If you're moving a site to Webvanta, you may need to move an existing email service as well. And if you're creating something new, you'll probably want to set up email as well as the web site.
In the past, web hosting companies typically provided email service, along with web hosting. But times have changed, and we've concluded that our clients are better off using existing email services. Quality email hosting today requires effective spam filtering, a good web interface, IMAP and POP3 support, and support for iPhones and other mobile clients. None of this has anything to do with providing a great content management system, which is where we focus our energy; other companies are focused on email and do a great job.
Google, in particular, provides a far better mail service than most web hosts can offer. You can use it for mail at your domain (it doesn't have to be @gmail.com), and you can use the web interface and/or enable IMAP or POP3 for use with a desktop mail client.
Unfortunately, Google has discontinued the free version of their email offering (unless you use gmail addresses). The cost is $50 per year per mailbox.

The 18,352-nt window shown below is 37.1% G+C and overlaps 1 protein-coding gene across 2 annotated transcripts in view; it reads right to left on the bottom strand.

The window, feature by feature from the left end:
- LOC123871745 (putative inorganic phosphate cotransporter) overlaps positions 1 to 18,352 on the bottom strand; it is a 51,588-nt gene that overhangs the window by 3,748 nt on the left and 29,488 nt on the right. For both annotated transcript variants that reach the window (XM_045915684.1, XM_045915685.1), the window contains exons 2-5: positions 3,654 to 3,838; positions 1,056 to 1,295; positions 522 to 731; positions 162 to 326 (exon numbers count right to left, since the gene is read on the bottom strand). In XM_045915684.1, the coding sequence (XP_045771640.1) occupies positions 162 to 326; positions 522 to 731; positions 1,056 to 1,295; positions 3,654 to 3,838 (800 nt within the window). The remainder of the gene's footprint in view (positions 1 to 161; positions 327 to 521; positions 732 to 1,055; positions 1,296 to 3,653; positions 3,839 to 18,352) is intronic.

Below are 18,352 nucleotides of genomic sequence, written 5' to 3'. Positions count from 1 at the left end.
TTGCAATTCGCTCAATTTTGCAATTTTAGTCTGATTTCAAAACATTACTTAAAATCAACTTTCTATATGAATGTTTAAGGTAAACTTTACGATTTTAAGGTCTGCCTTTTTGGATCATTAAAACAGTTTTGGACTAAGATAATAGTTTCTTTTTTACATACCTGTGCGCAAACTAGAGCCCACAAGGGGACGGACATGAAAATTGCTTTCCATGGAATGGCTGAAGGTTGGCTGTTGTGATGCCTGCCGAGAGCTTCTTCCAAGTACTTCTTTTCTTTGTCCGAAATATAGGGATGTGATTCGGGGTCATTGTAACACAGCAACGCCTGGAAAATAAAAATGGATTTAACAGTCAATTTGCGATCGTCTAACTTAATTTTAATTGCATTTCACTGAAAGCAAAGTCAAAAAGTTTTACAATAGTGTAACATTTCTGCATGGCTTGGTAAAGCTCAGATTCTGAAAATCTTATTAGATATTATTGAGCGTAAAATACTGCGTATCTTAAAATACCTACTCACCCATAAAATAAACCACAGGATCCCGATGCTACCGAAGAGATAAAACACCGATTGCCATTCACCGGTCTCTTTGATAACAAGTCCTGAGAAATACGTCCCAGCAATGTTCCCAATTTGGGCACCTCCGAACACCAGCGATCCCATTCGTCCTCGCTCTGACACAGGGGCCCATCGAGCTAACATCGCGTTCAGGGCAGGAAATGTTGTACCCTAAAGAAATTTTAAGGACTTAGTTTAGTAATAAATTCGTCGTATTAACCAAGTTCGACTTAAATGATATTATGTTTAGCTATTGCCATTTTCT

As an alternative, Rackspace provides quality email hosting for $2 per mailbox per month for the basic service.
When creating a Google Apps account, you can set it up to use any domain name that you control.
Note that we're not talking about setting up a gmail account. With Google Apps, you get the same user interface and features as Gmail, but it's using your own domain name.
Google's Setup Guide will guide you through the setup process.
If you haven't dealt with DNS settings (including CNAME and MX records) before, it might take a little study to become comfortable with it. But once you have this process down, you can set up mail for a new domain from start to finish in 15 minutes. The details of how you change the settings depend on your DNS provider, but what the settings do is always the same.
Note: Google is making lots of changes to their user interface for Google Apps, so the steps below may not apply exactly. The general approach remains the same, however.
When you change your domain's MX records, you're telling everyone sending email to your domain to deliver it to Google. There may be a delay of minutes to hours before the updated DNS propagates everywhere, however, so some email may be delivered to your old mail server for a day or so.
Once you log in to your google mail account via the web, you can enable POP3 and IMAP access. Then you can configure your email program (Outlook, Apple Mail, or anything else) to communicate with google's servers, and you're done.
Google's email settings are a little involved; there's lots of help here.